Neighbors 2: Sorority Rising Seth Rogen, Zac Efron, Rose Byrne, Chloë Grace Moretz. Directed by Nicholas Stoller. Rated R. Opens Friday citywide.
Late in Neighbors 2: Sorority Rising, Seth Rogen’s Mac Radner accepts a bucket of money and yells, “We won! F*ck you!”—which pretty much sums up the attitude of this vacant, needless sequel. The barely passable 2014 original made an unholy $270 million worldwide, from an $18 million budget. But this sequel looks as if everyone involved accepted a large paycheck, and then came up with a movie that seems expelled from some collective digestive tract. The pace is frantic and flailing, as if the filmmakers were waving their arms, trying to distract viewers from thinking about the money and time they’ve wasted.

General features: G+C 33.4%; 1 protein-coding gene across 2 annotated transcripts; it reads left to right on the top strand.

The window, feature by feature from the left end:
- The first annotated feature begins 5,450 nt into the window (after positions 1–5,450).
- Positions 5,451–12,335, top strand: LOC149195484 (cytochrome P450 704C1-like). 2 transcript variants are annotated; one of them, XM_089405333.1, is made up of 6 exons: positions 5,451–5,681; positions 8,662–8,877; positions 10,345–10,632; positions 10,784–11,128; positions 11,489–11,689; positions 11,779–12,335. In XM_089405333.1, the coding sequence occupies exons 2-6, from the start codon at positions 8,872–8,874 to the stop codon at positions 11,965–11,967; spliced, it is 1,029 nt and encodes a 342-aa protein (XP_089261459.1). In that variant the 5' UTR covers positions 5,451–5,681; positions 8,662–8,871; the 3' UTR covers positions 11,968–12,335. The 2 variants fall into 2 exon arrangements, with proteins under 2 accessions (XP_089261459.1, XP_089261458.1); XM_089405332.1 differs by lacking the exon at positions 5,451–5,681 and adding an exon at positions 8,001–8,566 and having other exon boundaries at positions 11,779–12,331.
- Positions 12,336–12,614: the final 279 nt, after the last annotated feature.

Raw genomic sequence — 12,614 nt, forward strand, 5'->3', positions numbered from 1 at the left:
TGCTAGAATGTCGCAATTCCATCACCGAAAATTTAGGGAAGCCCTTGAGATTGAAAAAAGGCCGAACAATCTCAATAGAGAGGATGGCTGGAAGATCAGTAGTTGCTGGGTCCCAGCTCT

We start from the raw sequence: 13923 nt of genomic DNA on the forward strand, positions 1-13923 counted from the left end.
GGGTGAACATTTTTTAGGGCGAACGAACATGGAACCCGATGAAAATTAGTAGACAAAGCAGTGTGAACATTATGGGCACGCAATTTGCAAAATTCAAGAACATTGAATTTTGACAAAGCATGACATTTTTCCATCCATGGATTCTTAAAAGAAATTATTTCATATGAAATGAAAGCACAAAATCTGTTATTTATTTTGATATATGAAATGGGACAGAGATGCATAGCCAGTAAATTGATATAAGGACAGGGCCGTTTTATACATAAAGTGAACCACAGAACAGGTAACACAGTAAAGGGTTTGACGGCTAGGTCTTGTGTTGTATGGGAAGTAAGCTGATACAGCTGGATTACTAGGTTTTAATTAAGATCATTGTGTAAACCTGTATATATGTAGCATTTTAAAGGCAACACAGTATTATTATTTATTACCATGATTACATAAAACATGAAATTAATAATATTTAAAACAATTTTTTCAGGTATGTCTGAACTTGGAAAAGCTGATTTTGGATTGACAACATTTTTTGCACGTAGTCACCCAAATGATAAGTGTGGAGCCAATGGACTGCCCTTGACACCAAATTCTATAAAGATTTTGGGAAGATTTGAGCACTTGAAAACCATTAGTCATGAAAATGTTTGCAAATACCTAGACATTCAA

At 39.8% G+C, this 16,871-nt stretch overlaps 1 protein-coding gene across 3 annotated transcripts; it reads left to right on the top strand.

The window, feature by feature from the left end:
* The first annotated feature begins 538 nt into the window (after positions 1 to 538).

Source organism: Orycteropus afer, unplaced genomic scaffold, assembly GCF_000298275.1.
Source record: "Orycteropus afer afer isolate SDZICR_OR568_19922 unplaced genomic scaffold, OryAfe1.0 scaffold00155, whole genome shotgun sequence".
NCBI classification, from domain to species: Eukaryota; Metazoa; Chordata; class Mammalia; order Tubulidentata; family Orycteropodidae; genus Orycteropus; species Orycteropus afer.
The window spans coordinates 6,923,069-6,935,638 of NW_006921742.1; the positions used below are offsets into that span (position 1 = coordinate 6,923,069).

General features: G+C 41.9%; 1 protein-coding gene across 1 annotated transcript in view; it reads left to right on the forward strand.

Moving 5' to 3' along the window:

Chloë Grace Moretz enters the story as a college freshman who forms a sorority so she can party with her new pals (Kiersey Clemons and Beanie Feldstein). Former frat boy Zac Efron joins forces with hapless, idiotic parents Rogen and Rose Byrne to stop them. The movie tosses around a half-hearted message about female empowerment, but also ogles bikini babes and includes a recurring (oh, does it recur) joke about a female toddler with a vibrator. Not one character is smart or even lifelike, though at least Efron—with his vacant eyes and absent personality—is a believable moron (he doesn’t know that boiling water is hot). It’s sometimes satisfying, and gratifying, to see the characters occasionally pummeled and slammed in lifeless slapstick gags, but there’s not one genuine laugh, giggle or smile to be had among these Neighbors.